Use people’s deepest desires against them. Desperate for love or money? A scam artist can to use that desire to blind your reasoning. Dating scammers, advance fee lenders and lottery scammers know this.

Appeal to the victim’s innate dishonesty. Nobody is a complete angel. If a con artist can “find your price” and tempt you into doing something you shouldn’t, especially something illegal, you’re less likely to tell on them when you get burned.

Use people’s empathy and kindness against them. The desire to help people is a noble one, but unfortunately, scam artists can use that against us. For example, con artists often pretend to be a friend or relative in trouble–and you can always count on scams following any natural disaster. (Best defense against this is to take some time and check things out before you send money.)

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Don’t be a victim of tax identity theft this tax season!

Better Business Bureau (BBB) urges consumers to be smart during tax identity theft awareness week

It’s that time of year again. Over the next few weeks, W-2 forms will show up at your work desk or in your mail. And while the thought of a hefty tax return could be a happy one, the consequences of filing your taxes the wrong way is not.

This week is Tax Identity Theft Awareness Week, and your Better Business Bureau serving Central, Coastal, Southwest Texas and the Permian Basin along with the Federal Trade Commission (FTC) encourages taxpayers to take time and use caution when selecting a tax preparer you can trust. It’s important to avoid mistakes that could result in additional fees, or even becoming a victim of tax identity theft. That happens when someone uses your Social Security number to get a tax refund, or even a job.

According to the FTC’s 2013 Consumer Sentinel Network Data Book, statistics show tax identity theft accounted for over 30 percent of all identity theft complaints.

According to the FTC, tax identity thieves get your personal information in a number of ways, including: going through your trash or mailbox; through emails asking for information, which appears to come from the IRS; employees at hospitals, nursing homes, banks and other businesses stealing data; and phony or dishonest tax preparers misusing confidential information or passing it along to identity thieves.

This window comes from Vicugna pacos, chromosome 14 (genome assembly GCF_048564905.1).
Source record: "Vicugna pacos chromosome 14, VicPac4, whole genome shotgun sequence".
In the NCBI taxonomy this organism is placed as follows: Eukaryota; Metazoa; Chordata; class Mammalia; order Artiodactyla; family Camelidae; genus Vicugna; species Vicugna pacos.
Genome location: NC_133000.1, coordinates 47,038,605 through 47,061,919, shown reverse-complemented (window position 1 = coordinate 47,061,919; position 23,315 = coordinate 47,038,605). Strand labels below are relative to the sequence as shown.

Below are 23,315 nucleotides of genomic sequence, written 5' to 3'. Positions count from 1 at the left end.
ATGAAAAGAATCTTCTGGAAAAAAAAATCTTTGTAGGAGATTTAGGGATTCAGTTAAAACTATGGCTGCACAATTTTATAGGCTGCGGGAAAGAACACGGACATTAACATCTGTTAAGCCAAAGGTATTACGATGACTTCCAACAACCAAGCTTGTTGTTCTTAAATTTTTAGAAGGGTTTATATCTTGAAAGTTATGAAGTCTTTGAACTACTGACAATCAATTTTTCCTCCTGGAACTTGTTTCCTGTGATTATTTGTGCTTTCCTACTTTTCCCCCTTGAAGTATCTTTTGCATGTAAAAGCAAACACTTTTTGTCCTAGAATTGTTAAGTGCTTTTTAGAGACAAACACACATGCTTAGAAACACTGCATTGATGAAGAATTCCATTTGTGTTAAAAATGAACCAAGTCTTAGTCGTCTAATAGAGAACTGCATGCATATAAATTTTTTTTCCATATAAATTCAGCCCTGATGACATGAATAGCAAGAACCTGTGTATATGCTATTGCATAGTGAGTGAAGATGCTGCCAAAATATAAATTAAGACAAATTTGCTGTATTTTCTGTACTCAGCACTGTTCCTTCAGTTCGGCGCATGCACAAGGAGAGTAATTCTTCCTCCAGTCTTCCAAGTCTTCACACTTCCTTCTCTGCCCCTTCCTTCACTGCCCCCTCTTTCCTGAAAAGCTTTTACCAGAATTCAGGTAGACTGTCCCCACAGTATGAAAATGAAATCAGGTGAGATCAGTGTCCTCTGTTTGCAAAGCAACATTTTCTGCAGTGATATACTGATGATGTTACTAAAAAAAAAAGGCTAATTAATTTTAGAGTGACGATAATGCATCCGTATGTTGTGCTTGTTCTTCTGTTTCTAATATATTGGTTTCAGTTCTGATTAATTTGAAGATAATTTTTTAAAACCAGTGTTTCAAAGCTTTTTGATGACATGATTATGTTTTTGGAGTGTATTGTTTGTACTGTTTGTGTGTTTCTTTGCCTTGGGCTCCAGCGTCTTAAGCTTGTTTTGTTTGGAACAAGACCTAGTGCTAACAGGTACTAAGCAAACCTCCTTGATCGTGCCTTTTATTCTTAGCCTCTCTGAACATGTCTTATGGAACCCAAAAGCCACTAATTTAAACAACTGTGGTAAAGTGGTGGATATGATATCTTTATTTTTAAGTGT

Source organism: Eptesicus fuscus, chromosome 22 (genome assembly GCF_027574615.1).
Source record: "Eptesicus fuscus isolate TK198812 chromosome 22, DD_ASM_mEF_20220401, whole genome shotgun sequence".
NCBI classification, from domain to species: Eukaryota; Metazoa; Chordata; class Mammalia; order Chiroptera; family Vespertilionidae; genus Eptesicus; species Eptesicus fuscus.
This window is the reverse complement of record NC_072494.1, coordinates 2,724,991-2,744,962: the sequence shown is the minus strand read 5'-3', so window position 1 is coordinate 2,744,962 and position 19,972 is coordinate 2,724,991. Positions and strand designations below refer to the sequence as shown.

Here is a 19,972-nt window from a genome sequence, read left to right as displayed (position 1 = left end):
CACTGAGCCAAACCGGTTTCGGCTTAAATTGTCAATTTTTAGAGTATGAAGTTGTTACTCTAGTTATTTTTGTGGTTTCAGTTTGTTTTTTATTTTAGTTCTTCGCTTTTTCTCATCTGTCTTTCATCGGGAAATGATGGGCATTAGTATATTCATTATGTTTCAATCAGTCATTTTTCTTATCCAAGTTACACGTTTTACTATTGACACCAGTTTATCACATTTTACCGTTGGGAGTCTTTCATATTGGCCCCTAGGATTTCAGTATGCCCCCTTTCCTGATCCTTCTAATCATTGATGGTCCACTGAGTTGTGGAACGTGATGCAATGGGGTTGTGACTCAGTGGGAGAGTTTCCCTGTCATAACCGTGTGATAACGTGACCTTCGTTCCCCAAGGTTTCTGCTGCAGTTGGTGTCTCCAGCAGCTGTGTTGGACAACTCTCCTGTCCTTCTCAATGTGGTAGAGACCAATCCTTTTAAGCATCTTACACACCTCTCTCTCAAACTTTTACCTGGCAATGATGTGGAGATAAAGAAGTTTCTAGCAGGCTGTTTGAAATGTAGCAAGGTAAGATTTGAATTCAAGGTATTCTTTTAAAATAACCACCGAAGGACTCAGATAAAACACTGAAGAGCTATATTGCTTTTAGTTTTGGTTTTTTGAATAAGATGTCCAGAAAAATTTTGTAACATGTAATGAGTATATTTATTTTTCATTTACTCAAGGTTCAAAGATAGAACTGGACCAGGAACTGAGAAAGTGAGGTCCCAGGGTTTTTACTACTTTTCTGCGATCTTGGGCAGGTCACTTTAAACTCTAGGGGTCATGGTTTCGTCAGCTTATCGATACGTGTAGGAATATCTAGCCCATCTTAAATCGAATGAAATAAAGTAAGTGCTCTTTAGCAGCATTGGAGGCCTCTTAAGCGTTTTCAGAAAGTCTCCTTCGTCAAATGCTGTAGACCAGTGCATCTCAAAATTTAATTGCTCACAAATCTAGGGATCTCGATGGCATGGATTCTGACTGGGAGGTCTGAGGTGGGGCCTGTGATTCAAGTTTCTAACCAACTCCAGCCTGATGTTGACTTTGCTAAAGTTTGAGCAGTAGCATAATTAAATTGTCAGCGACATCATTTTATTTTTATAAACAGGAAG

To lessen the chances of becoming a victim of tax identity theft, the FTC has the following advice:

  • File your tax return early. Do it before identity thieves have a chance to steal your information.
  • Use a secure internet connection.If you file your return electronically, don’t use unsecure, publicly available Wi-Fi hotspots.
  • Shred documents. This includes copies of your tax return, drafts or calculation sheets you no longer need.
  • Check your credit report.Do it at least once a year for free at annualcreditreport.com to make sure no other accounts have been opened in your name.

Additionally, BBB offers the following advice for taxpayers looking for a tax preparer:

  • Get references and do your research.Get referrals from friends and family on who they use and check out the company first at bbb.org to see its BBB Business Review for details about complaints, customer reviews and any advertising-related concerns.
  • Look for credentials.Ideally, your tax preparer should either be a certified public accountant, a tax attorney or an enrolled agent. All three can represent you before the IRS in all matters, including an audit.
  • Don’t fall for the promise of a big refund.Be wary of any tax preparation service promising larger refunds than the competition. Avoid any tax preparer who bases their fee on a percentage of the refund.
  • Think about accessibility.Many tax preparation services only set up shop for the months leading up to April 15. In case the IRS finds errors, or in case of an audit, make sure you are able to contact you tax preparer at any time of the year.
  • Read the contract carefully.Read tax preparation service contracts closely to ensure you understand issues such as how much it is going to cost for the service, how the cost will be affected if preparation is more complicated and time consuming than expected and whether the tax preparer will represent you in the case of an audit.

Tax-ID-Fraud_BBBcolors

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Protect yourself online this Data Privacy Day

ID-100291063BBB gives advice on protecting your identity and personal data

Wednesday, Jan. 28 is Data Privacy Day, an annual event created seven years ago by the National Cyber Security Alliance to empower and educate people to protect their privacy and control their digital footprint. In 2013, the Internet Crime Complaint Center (IC3) received nearly 270,000 complaints related to online crime and fraud and of those complaints, almost 50 percent of those reported financial loss.